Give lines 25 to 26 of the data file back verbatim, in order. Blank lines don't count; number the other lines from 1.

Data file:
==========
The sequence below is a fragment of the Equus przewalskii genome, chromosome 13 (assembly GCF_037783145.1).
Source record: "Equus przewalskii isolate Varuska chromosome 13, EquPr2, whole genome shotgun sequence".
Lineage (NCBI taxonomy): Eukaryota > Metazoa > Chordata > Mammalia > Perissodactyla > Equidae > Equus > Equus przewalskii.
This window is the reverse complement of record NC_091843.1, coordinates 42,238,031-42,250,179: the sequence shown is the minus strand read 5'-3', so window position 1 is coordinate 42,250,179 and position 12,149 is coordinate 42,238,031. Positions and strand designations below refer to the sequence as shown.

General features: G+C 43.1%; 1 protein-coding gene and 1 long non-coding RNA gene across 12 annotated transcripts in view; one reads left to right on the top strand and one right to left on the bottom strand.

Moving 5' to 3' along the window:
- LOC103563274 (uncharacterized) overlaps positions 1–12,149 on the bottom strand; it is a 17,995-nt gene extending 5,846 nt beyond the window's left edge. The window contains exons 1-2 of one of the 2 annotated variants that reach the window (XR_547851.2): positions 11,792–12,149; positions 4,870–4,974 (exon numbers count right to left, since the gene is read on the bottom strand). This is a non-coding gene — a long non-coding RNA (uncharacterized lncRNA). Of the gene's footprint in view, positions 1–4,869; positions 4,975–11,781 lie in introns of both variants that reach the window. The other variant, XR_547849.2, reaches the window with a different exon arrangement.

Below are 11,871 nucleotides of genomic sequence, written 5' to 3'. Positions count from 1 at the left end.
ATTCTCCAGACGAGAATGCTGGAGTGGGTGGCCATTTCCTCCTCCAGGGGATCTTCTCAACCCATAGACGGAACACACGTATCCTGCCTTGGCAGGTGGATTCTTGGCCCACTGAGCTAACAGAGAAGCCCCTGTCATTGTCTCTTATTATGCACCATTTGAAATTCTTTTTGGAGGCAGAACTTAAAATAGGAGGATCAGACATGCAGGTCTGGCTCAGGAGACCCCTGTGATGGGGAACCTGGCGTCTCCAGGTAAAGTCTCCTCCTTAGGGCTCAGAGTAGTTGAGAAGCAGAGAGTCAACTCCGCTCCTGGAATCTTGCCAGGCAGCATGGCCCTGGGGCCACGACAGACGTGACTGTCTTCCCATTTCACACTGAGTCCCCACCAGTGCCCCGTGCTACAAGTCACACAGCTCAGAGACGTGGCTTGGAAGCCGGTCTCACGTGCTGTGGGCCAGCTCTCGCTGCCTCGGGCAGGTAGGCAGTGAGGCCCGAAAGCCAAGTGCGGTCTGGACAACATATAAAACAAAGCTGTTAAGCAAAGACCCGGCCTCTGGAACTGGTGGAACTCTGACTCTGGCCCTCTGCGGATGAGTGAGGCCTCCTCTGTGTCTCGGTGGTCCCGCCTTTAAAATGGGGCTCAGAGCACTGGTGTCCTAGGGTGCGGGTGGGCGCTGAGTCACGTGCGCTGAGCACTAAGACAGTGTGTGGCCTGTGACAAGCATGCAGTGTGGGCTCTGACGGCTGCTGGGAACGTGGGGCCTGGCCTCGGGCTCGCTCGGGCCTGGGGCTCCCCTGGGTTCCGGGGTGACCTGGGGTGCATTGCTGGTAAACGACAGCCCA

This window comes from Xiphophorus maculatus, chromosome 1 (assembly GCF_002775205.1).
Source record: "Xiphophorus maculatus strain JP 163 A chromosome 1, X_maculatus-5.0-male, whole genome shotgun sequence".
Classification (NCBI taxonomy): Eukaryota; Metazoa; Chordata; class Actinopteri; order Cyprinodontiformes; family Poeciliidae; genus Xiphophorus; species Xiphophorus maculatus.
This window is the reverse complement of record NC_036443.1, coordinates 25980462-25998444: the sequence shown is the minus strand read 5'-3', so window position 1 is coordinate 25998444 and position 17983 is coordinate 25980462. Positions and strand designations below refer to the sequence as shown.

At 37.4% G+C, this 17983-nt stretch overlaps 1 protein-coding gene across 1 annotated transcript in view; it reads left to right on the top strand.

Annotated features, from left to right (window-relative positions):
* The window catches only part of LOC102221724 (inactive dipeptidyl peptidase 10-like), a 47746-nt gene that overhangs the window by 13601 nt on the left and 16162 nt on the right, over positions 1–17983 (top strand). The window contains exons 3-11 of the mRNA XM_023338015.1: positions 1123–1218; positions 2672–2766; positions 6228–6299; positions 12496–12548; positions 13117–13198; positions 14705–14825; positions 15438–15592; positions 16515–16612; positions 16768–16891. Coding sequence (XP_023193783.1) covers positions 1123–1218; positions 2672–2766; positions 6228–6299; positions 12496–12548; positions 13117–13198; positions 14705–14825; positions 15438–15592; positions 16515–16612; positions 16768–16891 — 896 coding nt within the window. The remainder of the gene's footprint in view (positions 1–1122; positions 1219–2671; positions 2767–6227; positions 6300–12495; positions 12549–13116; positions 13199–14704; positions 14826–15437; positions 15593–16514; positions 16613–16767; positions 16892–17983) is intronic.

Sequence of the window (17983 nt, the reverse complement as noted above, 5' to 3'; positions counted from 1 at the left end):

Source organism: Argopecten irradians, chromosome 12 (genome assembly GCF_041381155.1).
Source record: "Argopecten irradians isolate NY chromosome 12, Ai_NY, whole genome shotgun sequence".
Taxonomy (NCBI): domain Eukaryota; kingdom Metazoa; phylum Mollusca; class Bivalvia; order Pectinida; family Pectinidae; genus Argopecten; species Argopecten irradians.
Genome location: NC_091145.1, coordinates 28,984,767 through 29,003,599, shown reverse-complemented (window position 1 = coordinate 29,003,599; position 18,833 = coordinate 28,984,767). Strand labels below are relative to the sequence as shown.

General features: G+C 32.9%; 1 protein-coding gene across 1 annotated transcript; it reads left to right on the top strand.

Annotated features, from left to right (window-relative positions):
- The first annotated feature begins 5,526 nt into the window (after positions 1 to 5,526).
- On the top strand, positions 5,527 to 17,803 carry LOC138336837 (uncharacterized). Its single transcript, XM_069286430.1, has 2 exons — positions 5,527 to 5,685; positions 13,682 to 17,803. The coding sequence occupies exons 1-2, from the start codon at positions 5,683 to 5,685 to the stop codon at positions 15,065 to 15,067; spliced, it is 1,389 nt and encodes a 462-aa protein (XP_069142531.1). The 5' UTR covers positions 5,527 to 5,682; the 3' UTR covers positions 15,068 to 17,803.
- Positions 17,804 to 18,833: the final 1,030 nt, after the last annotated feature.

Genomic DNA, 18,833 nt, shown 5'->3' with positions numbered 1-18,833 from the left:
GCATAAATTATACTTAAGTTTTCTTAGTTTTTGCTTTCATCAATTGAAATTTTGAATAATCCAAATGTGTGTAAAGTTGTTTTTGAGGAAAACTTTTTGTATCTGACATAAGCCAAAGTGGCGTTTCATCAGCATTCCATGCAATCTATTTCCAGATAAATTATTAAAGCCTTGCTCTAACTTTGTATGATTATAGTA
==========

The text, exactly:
- On the top strand, positions 5,527 to 17,803 carry LOC138336837 (uncharacterized). Its single transcript, XM_069286430.1, has 2 exons — positions 5,527 to 5,685; positions 13,682 to 17,803. The coding sequence occupies exons 1-2, from the start codon at positions 5,683 to 5,685 to the stop codon at positions 15,065 to 15,067; spliced, it is 1,389 nt and encodes a 462-aa protein (XP_069142531.1). The 5' UTR covers positions 5,527 to 5,682; the 3' UTR covers positions 15,068 to 17,803.
- Positions 17,804 to 18,833: the final 1,030 nt, after the last annotated feature.